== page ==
'It's a big mission, but it can be done. In fact, we're doing it right now.'
Two Australian surfers just came up with a really neat way to help clean the ocean.
It's called the Seabin, and it's the brainchild of Andrew Turton and Pete Ceglinski. They call it "a simple solution to our oceans' pollution."
Here's how it works.
Water and trash flow through the bin. The trash gets caught in the bin, while the water gets pulled up through a pump on the dock. Then a water pump separates oil from the water, and the water flows back down where it started, sans trash.
The trash is collected by simply pulling the Seabin out of the water and dumping it out.
While other ocean-cleaning ideas are being put into place right now, the Seabin is a bit different.
Take, for example, The Ocean Cleanup, a 1.2-mile-long system slated for launch in 2016. The Ocean Cleanup collects plastic as it washes through the structure. The Seabin, as you can see, is a tiiiiiiiny bit smaller than that.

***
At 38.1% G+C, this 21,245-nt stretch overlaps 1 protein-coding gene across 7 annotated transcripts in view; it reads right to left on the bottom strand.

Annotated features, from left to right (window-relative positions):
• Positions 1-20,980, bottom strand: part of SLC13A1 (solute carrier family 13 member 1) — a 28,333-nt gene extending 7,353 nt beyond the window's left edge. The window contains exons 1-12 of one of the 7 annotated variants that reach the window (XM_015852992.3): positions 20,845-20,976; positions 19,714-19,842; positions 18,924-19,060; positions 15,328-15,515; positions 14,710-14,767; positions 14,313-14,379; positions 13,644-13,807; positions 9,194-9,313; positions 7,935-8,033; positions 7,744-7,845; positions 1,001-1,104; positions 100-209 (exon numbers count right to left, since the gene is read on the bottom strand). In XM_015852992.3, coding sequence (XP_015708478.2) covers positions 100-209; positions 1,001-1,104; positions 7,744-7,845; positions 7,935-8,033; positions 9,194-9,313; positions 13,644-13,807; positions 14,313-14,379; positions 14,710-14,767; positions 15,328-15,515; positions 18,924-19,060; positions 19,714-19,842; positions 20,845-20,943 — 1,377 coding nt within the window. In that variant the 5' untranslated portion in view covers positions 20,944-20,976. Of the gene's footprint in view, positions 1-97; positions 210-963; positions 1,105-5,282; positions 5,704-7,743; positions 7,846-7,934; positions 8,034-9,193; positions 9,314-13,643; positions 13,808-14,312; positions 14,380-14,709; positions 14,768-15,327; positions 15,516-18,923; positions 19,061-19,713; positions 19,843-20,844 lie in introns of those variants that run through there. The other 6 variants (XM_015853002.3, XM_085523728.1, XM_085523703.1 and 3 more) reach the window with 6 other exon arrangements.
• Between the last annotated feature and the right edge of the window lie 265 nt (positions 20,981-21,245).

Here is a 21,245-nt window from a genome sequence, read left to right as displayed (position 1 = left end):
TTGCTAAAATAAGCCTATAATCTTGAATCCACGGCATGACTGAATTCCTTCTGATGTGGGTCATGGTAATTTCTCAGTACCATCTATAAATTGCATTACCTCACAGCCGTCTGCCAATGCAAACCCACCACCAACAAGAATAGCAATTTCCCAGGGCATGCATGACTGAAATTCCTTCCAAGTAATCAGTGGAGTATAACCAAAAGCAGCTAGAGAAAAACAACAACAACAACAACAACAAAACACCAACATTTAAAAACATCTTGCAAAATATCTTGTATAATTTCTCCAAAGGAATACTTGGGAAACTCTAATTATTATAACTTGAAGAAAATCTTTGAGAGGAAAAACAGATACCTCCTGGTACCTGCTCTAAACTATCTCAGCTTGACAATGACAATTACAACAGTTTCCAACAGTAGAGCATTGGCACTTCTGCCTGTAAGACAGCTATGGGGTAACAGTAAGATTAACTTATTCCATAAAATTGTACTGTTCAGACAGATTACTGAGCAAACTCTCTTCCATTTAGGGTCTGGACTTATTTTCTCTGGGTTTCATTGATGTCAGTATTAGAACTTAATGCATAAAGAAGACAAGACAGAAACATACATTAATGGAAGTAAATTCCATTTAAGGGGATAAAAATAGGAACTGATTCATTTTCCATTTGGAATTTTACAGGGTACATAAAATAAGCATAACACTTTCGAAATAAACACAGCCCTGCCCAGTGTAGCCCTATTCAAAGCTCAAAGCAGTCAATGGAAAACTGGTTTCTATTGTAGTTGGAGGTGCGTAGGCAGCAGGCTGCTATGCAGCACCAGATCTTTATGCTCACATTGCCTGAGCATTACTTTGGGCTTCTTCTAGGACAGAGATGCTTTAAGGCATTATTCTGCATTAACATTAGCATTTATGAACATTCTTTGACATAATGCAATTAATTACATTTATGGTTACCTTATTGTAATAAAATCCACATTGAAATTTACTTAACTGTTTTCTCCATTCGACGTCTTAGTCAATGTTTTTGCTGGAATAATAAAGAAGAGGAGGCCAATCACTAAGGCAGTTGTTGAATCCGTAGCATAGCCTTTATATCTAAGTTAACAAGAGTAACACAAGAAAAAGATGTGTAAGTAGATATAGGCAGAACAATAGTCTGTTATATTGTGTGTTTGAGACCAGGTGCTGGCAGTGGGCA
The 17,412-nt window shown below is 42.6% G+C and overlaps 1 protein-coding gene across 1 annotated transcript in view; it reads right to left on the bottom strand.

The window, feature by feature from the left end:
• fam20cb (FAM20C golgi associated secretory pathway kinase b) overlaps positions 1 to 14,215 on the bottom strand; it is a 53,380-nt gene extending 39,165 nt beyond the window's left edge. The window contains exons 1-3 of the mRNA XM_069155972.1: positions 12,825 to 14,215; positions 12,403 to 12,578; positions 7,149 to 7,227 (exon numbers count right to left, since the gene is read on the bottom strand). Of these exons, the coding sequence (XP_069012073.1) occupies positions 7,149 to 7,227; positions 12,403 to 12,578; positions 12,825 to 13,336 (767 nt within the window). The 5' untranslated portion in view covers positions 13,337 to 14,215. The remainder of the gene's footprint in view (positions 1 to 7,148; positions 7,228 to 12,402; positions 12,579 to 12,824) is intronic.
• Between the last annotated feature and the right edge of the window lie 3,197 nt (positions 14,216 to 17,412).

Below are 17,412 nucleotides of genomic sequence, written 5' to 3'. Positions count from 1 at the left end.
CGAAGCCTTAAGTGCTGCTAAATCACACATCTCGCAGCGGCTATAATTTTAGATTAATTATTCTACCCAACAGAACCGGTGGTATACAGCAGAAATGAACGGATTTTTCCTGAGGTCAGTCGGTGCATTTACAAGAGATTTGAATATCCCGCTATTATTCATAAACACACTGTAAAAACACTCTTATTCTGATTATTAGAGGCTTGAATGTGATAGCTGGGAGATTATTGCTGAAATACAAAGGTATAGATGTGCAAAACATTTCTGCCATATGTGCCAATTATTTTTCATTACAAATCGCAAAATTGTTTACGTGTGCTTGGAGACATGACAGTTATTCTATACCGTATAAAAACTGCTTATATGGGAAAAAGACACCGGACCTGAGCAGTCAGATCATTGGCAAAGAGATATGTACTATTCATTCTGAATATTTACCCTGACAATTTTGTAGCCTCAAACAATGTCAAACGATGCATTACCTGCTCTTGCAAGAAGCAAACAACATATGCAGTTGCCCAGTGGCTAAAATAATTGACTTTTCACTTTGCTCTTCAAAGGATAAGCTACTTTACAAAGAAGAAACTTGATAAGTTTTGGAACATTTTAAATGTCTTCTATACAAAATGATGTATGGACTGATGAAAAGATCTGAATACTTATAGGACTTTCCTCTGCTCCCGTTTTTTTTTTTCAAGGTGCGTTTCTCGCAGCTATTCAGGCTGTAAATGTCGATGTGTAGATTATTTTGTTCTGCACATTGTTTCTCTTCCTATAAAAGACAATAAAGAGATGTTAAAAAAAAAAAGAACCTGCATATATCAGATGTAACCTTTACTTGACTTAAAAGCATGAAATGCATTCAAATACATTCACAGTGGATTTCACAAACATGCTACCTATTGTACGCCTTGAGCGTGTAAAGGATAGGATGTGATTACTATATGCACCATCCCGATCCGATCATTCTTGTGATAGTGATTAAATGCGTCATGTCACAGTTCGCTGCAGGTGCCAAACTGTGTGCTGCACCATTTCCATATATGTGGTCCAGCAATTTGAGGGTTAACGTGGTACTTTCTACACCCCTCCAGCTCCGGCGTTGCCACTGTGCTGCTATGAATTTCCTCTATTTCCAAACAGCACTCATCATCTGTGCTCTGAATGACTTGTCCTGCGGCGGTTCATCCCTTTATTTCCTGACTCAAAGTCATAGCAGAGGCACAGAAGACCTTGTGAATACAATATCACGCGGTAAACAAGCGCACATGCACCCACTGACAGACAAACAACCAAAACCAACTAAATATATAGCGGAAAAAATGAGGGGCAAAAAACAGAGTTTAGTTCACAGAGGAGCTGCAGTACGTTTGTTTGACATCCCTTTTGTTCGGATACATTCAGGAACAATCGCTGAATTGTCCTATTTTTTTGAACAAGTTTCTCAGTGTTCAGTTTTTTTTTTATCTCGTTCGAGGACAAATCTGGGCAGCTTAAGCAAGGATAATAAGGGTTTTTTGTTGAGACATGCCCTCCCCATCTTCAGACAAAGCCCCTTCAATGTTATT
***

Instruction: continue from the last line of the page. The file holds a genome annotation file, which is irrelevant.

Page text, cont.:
And while The Ocean Cleanup will handle plastic in the deeper ocean, the Seabin is made primarily for docks, marinas, and yacht clubs. And unlike The Ocean Cleanup, the Seabin can also capture and separate oil from the water, too, which is a big deal.
Plus, a single Seabin can collect more than a half ton of trash per year.
That's a little over 1,200 pounds, to be more specific. The creators plan to make future Seabins out of recycled plastic, too.
“One of the goals is to make the Seabin from our own plastics to create another Seabin to capture more; it’s a domino effect,” the creators explained in a video. “The second goal is to create a world where we don’t need the Seabin.”
For now, we need all the help we can get when it comes to our oceans.
"It's a big mission, but it can be done. In fact, we're doing it right now."
That's the message Seabin creators have for the world. It's easy to feel hopeless and throw your hands up in defeat, but if we all work together to find the right combination of antipollution tactics, we can reclaim clean, beautiful oceans.